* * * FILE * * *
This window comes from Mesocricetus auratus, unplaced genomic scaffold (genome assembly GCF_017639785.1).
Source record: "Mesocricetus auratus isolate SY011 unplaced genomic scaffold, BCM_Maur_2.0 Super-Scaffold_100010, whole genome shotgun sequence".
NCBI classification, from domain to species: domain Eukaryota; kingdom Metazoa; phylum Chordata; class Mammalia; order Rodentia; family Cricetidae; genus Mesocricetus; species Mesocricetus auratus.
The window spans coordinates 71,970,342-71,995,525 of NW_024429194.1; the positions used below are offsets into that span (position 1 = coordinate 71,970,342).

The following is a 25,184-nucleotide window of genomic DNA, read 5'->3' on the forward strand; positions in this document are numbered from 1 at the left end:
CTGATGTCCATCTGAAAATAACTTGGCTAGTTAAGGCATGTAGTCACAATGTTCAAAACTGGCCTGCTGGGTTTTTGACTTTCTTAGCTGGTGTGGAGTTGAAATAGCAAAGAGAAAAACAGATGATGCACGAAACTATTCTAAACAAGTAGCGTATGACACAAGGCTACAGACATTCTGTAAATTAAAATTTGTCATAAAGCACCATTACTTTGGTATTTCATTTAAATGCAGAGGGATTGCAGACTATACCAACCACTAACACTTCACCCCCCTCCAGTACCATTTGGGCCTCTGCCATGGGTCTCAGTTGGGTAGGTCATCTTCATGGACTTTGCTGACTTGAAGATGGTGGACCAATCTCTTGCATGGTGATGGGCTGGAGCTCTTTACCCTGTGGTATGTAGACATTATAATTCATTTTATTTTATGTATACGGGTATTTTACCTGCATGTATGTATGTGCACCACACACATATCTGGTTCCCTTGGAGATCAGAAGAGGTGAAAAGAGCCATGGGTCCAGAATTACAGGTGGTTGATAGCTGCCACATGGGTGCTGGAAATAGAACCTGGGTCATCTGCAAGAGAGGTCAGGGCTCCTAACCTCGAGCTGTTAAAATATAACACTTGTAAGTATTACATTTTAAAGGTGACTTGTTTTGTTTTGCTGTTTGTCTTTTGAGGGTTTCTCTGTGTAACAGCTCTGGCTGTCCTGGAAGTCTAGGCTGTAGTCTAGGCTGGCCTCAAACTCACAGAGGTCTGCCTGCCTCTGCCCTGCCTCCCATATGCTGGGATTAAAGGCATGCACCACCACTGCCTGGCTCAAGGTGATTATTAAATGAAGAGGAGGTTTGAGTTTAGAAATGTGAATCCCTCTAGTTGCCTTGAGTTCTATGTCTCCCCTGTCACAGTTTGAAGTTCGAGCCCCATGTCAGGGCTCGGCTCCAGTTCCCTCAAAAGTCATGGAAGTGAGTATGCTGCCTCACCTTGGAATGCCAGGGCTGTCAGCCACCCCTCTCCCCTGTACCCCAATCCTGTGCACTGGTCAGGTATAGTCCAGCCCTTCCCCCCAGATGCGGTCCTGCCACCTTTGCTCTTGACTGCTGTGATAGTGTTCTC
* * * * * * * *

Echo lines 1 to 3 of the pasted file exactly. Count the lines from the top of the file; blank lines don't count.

This window comes from Mesocricetus auratus, unplaced genomic scaffold (genome assembly GCF_017639785.1).
Source record: "Mesocricetus auratus isolate SY011 unplaced genomic scaffold, BCM_Maur_2.0 Super-Scaffold_100010, whole genome shotgun sequence".
NCBI classification, from domain to species: domain Eukaryota; kingdom Metazoa; phylum Chordata; class Mammalia; order Rodentia; family Cricetidae; genus Mesocricetus; species Mesocricetus auratus.